What the hell…?
Only momentarily was I dumbfounded. I got it.
My dachshunds – Lilli and Clifford — and I were out for our Saturday morning stroll through Lemon Park. For those of you unfamiliar, dachshund is German for “stretch dog on three-inch legs with a monster megalomaniacal ego.” In fact, I chose dachshunds for that reason. I was accustomed to big dogs – rotties, pit bulls, dobies – but when I was in the market to adopt, I decided I wanted puppies that could spend the day at my office without eating my clients. My vet suggested dachshunds; according to him they had “the 150-lb attitude compressed into a 15-lb package.” He didn’t lie.
Lilli (she who is boss of the world) jerked us to an unfamiliar tree. After a quick sniff, she sat back and glared a silent command at Clifford. He, too, ran over and took a sniff, craning to find the source of the scent. Then suddenly he snorted, vaulted high into the air, lifted his leg and put his mark just over knee-high on the trunk of the tree. I waited for him to stand on his hind legs, do a canine end-zone dance and declare “I am the biggest, baddest dog in this park (oops! — next to Lilli, of course),” but he managed to restrain himself.
It’s much the same with Napoleon’s brethren. Like Rottweilers, taller men seem to be a little more confident and laid back. They have nothing to prove. The Cliffords of the world, however, seem to have to overcompensate for those short little legs in other ways.
Take, for example, my stepdad. I love the man dearly, but he’s a short little man with a very big ego – and a matching mouth. Unfortunately for him, he took on the only other person in the world who actually scares the hell out of me. One day my very pregnant mother chased him down our quiet suburban street pointing his .38 at him and threatening to kill him. Fortunately for all of us, she couldn’t convince him to come back and take the safety off for her so she could shoot him.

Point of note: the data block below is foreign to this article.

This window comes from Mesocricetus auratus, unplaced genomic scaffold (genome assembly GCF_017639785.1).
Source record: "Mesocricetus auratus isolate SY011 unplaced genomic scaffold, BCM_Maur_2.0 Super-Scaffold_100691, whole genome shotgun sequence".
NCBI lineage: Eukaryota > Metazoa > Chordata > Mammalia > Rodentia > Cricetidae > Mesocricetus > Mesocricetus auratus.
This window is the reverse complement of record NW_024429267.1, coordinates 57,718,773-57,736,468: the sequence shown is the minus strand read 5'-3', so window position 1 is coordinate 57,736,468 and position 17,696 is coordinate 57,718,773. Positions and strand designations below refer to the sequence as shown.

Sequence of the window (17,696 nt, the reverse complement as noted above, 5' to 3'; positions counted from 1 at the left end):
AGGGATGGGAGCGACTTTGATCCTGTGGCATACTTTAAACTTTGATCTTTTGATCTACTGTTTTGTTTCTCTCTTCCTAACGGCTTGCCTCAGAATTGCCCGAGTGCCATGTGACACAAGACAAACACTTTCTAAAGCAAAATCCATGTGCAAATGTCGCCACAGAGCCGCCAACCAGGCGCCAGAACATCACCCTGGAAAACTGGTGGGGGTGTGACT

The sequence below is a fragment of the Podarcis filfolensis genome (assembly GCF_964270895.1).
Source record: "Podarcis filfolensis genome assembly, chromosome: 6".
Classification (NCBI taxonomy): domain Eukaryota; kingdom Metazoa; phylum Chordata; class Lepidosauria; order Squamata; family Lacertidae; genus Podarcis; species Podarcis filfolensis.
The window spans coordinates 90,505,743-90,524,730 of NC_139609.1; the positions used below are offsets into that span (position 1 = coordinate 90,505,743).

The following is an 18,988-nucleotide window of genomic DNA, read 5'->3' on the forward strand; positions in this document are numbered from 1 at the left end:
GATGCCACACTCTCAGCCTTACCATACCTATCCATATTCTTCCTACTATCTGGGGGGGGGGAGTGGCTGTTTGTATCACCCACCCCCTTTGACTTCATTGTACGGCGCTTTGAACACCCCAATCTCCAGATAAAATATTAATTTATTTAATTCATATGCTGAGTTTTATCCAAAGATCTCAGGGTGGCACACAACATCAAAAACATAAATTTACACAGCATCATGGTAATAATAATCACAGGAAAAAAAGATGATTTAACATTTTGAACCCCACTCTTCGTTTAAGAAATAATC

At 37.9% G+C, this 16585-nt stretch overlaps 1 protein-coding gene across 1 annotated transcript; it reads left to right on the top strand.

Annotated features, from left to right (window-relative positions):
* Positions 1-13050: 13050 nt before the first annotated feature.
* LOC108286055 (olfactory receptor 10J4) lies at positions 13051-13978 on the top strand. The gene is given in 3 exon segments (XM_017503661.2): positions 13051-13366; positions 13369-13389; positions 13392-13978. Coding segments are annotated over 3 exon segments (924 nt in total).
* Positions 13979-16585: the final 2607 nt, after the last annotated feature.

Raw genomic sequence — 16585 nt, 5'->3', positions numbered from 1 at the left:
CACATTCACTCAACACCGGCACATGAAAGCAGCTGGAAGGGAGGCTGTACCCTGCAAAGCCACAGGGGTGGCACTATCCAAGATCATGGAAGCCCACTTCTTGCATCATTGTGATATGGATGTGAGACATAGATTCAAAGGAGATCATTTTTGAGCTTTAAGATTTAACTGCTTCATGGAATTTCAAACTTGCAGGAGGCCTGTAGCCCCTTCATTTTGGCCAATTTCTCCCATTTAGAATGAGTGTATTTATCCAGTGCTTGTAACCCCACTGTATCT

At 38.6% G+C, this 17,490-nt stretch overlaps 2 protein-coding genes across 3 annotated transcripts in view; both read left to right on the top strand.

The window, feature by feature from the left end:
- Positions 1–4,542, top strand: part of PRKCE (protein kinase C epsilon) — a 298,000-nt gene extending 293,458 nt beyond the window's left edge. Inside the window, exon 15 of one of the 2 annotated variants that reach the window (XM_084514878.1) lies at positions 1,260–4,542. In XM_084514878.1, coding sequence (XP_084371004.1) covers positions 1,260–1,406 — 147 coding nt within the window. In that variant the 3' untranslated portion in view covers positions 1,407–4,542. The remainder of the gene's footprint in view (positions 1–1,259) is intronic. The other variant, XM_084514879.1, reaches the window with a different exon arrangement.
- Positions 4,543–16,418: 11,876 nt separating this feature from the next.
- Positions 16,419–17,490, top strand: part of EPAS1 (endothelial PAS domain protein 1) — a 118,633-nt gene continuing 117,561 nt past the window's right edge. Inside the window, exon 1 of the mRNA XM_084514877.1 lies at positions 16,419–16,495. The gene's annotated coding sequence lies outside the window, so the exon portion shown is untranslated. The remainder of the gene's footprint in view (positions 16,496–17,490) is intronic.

While my preference is for men a lot taller than me, I’ve actually dated a couple of shorties myself. One of them I made the mistake of marrying, but that’s many stories for many other days. The other was a wrestler I dated while I was in my bad boy phase. Vince commanded that whenever we went out, I was to wear flats so I’d only be a couple of inches taller than he was. His insistence really wasn’t necessary, however, because anything higher than a ballet slipper usually landed me flat on my butt. Vince also had a nasty habit of opening the door, walking through it and swinging wide so I could slip through before it hit me. But on a 10-point scale his face was a 9.5 and the rest of him – or at least what there was of him – was a 12. And he wrote the most beautiful poetry. Granted, my red pen and I had to bleed all over it before I could read it easily, but his heart was in the right place. I figured I could put up with his ‘shortcomings.’
One evening, as friends arrived for a dinner party, Vince jumped mouth first out of his little-man-with-a-big-ego bag. I traded the flats I’d intended to wear for my 4-inch Evan Picone killer heels (only the second time I’d had the courage to put them on) that put me about half a foot taller than his dandruff. He took his dessert home wrapped in my collection of his red-penned poetry.
So, is this the point at which I should really say something like “There are many, many exceptions to my rule. Why, some of my best friends are short men?”
Apparently, it is. Clifford just rolled over and offered me his tummy.